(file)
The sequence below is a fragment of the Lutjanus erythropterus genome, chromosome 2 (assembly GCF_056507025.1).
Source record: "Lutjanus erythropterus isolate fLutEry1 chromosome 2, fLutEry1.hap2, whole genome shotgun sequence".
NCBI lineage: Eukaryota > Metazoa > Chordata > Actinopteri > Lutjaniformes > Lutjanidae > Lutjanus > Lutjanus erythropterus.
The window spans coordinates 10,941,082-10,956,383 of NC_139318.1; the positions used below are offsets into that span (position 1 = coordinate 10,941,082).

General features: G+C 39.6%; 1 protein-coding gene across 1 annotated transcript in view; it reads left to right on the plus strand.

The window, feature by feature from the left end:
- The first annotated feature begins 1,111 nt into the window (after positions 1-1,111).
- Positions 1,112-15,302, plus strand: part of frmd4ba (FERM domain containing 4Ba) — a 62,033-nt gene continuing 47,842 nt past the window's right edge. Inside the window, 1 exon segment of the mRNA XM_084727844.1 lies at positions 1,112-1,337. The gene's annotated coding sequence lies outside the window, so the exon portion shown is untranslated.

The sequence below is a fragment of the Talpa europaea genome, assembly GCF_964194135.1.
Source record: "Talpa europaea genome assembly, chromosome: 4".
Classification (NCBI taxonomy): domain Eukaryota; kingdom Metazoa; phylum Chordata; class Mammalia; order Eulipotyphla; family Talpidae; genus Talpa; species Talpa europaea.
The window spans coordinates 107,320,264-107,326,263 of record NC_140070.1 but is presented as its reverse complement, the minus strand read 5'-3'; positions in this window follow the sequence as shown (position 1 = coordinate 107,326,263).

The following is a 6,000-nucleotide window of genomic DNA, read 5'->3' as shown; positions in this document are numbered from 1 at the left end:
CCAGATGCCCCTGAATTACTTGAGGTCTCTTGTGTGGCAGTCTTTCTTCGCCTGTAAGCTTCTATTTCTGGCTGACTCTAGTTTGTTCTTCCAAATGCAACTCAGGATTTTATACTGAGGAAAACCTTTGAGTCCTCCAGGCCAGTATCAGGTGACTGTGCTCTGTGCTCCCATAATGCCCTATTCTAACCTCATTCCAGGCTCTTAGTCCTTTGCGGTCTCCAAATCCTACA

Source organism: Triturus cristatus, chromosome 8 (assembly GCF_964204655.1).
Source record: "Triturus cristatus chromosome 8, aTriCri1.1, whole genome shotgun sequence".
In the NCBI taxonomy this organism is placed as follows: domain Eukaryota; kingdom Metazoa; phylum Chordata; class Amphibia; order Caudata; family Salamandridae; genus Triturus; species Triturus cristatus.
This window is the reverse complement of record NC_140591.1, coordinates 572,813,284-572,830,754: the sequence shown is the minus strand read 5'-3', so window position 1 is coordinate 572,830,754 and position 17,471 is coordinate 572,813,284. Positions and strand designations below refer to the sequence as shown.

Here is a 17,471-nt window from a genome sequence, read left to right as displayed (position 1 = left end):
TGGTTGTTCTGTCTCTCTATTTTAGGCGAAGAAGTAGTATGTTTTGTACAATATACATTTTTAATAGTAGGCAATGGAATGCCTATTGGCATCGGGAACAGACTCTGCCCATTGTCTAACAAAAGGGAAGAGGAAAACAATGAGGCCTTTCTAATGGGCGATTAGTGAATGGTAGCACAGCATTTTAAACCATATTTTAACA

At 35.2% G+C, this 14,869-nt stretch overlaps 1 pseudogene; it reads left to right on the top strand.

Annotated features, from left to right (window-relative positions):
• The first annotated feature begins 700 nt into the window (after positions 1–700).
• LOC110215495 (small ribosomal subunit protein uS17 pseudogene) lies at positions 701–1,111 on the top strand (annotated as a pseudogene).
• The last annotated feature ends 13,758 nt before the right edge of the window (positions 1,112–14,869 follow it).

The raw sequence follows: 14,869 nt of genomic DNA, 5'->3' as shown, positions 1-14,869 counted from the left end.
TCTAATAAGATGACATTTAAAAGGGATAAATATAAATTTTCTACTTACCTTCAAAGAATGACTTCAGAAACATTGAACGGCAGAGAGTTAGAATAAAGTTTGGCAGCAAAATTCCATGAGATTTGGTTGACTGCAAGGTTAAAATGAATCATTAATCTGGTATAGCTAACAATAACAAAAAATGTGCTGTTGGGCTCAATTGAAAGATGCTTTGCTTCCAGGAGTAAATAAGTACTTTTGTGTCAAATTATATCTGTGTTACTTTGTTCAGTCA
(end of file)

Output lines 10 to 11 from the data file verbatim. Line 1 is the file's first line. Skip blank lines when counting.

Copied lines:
Source record: "Talpa europaea genome assembly, chromosome: 4".
Classification (NCBI taxonomy): domain Eukaryota; kingdom Metazoa; phylum Chordata; class Mammalia; order Eulipotyphla; family Talpidae; genus Talpa; species Talpa europaea.